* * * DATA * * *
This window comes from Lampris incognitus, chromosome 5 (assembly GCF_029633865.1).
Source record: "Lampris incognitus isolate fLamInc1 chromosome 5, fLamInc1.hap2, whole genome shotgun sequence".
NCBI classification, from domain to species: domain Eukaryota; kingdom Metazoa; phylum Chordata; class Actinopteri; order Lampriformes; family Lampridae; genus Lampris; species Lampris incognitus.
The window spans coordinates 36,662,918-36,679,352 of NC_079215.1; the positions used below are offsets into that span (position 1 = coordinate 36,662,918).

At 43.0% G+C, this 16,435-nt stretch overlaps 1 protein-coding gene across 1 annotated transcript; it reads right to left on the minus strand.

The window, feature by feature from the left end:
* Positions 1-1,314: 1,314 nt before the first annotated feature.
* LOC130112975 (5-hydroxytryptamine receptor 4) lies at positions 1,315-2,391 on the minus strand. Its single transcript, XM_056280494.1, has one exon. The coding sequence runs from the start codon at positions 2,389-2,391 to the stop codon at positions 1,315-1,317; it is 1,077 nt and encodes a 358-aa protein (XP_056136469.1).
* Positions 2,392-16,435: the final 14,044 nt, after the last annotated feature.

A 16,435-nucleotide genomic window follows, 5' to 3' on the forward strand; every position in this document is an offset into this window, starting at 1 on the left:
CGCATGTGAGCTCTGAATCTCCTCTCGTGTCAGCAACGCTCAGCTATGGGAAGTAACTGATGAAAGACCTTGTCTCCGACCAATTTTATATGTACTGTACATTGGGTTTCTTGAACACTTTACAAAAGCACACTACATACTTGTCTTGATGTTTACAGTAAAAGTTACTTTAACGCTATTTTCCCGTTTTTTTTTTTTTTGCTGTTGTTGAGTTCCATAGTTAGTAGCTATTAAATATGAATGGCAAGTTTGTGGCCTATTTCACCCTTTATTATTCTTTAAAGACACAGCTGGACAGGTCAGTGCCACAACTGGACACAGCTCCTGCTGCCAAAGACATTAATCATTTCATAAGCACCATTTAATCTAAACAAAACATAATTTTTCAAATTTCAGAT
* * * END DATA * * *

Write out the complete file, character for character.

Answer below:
This window comes from Lampris incognitus, chromosome 5 (assembly GCF_029633865.1).
Source record: "Lampris incognitus isolate fLamInc1 chromosome 5, fLamInc1.hap2, whole genome shotgun sequence".
NCBI classification, from domain to species: domain Eukaryota; kingdom Metazoa; phylum Chordata; class Actinopteri; order Lampriformes; family Lampridae; genus Lampris; species Lampris incognitus.
The window spans coordinates 36,662,918-36,679,352 of NC_079215.1; the positions used below are offsets into that span (position 1 = coordinate 36,662,918).

At 43.0% G+C, this 16,435-nt stretch overlaps 1 protein-coding gene across 1 annotated transcript; it reads right to left on the minus strand.

The window, feature by feature from the left end:
* Positions 1-1,314: 1,314 nt before the first annotated feature.
* LOC130112975 (5-hydroxytryptamine receptor 4) lies at positions 1,315-2,391 on the minus strand. Its single transcript, XM_056280494.1, has one exon. The coding sequence runs from the start codon at positions 2,389-2,391 to the stop codon at positions 1,315-1,317; it is 1,077 nt and encodes a 358-aa protein (XP_056136469.1).
* Positions 2,392-16,435: the final 14,044 nt, after the last annotated feature.

A 16,435-nucleotide genomic window follows, 5' to 3' on the forward strand; every position in this document is an offset into this window, starting at 1 on the left:
CGCATGTGAGCTCTGAATCTCCTCTCGTGTCAGCAACGCTCAGCTATGGGAAGTAACTGATGAAAGACCTTGTCTCCGACCAATTTTATATGTACTGTACATTGGGTTTCTTGAACACTTTACAAAAGCACACTACATACTTGTCTTGATGTTTACAGTAAAAGTTACTTTAACGCTATTTTCCCGTTTTTTTTTTTTTTGCTGTTGTTGAGTTCCATAGTTAGTAGCTATTAAATATGAATGGCAAGTTTGTGGCCTATTTCACCCTTTATTATTCTTTAAAGACACAGCTGGACAGGTCAGTGCCACAACTGGACACAGCTCCTGCTGCCAAAGACATTAATCATTTCATAAGCACCATTTAATCTAAACAAAACATAATTTTTCAAATTTCAGAT